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For some time now I have been puzzling about my bees. I have re-located 3 swarms to the Deep South. All of them settled in quickly and soon the hives were buzzing. After about 3 months I noticed that the hives appeared to be less busy. Upon examining the hives I found they had collapsed.
I began searching for answers to my problem, but found very little information on the internet.
One day, about 3 months ago I noticed Bees foraging on the Honeydew which is secreted by Aphids. I found this peculiar, and researched further and found that the Cape Bee forages on Honeydew.  This led me to further information about South African Honey Bees. 
Apis Mellifera Scutellata South African Honey Bee
Apis Mellifera Scutellata African Honey Bee

Cape bees and African bees together. The cape bees have darker bodies whereas the scutellata bees have orange bodies.

There are two different species of Bees which are native to South Africa. Apis mellifera Scutellata (or “African bee”) and Apis mellifera Capensis (or “Cape bee”).

The African bee is an aggressive bee with a hardy strain and capable of producing large crops of honey.  It has more of a yellow striped abdomen compared to the Cape Bee.. The Cape bee is generally confined to the western and southern Cape regions particularly referred to as the Fynbos region running in an imaginary line between Vredendal on the western Atlantic coastline across to Willowvale on the eastern Indian Ocean coastline.  The African bee covers the region to the north of this area although there is hybrid zone overlapping the two regions where the two hybridize.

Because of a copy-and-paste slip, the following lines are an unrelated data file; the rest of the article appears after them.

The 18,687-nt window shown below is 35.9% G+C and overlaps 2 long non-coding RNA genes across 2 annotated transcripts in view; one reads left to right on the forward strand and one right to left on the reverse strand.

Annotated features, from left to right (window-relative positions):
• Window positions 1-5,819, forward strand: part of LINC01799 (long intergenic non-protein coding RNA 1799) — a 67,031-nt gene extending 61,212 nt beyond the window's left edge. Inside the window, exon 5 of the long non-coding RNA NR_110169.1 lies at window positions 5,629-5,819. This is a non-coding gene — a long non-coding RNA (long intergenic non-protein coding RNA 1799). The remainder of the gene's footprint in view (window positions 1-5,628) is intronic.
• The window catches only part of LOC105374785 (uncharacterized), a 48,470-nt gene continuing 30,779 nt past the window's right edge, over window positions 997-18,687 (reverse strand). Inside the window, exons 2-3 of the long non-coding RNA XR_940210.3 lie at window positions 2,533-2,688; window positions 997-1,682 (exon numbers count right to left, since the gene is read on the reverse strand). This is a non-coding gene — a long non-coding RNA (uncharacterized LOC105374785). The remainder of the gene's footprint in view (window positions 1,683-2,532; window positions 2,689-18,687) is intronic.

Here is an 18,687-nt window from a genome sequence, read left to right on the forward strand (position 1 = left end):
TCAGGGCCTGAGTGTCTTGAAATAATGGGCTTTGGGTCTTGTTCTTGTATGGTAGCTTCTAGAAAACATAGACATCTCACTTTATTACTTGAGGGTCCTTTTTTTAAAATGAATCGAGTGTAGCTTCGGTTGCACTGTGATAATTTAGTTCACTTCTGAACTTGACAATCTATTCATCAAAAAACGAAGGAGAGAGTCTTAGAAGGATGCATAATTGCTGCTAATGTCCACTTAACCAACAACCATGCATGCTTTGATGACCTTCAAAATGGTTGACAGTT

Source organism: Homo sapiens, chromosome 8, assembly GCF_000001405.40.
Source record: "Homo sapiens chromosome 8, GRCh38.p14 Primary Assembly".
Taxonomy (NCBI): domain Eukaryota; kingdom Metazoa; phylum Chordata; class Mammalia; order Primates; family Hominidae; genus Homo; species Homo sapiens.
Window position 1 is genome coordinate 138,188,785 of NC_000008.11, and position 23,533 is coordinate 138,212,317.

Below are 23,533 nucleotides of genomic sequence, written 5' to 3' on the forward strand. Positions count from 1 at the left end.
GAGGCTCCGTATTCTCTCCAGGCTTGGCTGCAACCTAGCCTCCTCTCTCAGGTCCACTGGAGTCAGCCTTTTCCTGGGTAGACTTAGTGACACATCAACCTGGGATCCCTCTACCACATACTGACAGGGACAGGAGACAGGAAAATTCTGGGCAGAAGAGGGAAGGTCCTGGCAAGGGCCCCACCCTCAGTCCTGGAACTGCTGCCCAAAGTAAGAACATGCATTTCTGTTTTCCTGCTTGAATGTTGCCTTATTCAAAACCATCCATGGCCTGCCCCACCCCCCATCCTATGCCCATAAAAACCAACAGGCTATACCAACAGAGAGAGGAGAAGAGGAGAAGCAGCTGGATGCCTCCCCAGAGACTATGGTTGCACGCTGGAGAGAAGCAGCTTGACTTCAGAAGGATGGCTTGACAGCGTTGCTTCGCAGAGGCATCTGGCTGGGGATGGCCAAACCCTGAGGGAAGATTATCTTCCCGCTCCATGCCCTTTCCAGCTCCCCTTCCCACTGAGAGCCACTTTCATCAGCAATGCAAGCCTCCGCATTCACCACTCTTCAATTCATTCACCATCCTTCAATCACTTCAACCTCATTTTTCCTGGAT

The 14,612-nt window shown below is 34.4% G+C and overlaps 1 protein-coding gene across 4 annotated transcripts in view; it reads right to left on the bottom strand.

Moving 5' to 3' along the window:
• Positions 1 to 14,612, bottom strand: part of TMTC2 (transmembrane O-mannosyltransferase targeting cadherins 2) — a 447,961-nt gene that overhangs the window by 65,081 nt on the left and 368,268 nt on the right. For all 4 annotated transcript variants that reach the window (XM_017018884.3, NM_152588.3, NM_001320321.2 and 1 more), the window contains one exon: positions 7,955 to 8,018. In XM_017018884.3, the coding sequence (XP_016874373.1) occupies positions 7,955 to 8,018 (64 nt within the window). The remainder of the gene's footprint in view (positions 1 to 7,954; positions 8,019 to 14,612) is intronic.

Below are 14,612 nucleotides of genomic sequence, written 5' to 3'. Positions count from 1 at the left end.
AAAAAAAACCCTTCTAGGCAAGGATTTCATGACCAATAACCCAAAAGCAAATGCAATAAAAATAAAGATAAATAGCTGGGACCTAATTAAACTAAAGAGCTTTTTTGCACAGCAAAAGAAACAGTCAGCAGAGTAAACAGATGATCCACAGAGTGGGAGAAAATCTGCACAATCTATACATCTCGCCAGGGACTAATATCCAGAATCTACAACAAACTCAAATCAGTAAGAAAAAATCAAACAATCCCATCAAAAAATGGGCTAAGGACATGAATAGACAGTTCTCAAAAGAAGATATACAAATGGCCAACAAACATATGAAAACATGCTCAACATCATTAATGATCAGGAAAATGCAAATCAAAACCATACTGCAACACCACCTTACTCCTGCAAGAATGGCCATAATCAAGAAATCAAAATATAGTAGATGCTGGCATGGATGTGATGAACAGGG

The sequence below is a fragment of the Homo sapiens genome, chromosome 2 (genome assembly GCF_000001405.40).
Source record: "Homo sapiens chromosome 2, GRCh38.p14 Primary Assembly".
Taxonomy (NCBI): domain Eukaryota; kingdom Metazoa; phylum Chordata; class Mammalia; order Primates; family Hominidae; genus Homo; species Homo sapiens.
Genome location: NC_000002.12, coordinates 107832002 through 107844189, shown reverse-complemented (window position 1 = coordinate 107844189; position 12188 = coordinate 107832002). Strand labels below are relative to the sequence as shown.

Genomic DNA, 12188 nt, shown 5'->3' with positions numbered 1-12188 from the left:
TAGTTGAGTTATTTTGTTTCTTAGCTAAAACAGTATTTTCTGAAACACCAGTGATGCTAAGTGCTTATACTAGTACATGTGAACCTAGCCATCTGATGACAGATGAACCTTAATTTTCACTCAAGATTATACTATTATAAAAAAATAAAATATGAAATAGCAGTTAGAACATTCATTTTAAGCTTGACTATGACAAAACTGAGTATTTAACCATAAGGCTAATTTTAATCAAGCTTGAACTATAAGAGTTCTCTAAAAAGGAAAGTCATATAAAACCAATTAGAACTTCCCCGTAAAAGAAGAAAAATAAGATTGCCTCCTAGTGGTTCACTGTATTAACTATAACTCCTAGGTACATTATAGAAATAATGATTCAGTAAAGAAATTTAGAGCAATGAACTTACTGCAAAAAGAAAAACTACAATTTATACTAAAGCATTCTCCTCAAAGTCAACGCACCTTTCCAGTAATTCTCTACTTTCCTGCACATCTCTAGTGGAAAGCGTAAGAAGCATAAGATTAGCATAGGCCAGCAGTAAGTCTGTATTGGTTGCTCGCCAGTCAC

The Cape bee tends to be a more docile bee (although can also become aggressive when provoked), distinguished from the African bee by a darker abdomen and are sometimes referred to as “black bees”.  It has a unique characteristic in that the worker bees (females) have the ability to produce both male and female offspring and thus able to re-queen a colony which has become queenless.  The downside of this characteristic is that it has the ability to parasitise scutellata colonies.  Capensis laying workers invade and subsequently begin to lay their own eggs, challenging the scutellata queen’s ability to control the colony.  The original colony becomes overtaken by Cape bees and will collapse.  Signs of a Capensis invasion are: multiple eggs observed in cells, (may even be laid on top of pollen), raised capping of brood cells, reduced activity within the hive, and non-aggressive bees.

Multiple capensis eggs laid inside a scutellata queen cell – prima facie evidence of a capensis invasion!!!

Source : SABIO http://www.sabio.org.za/?page_id=14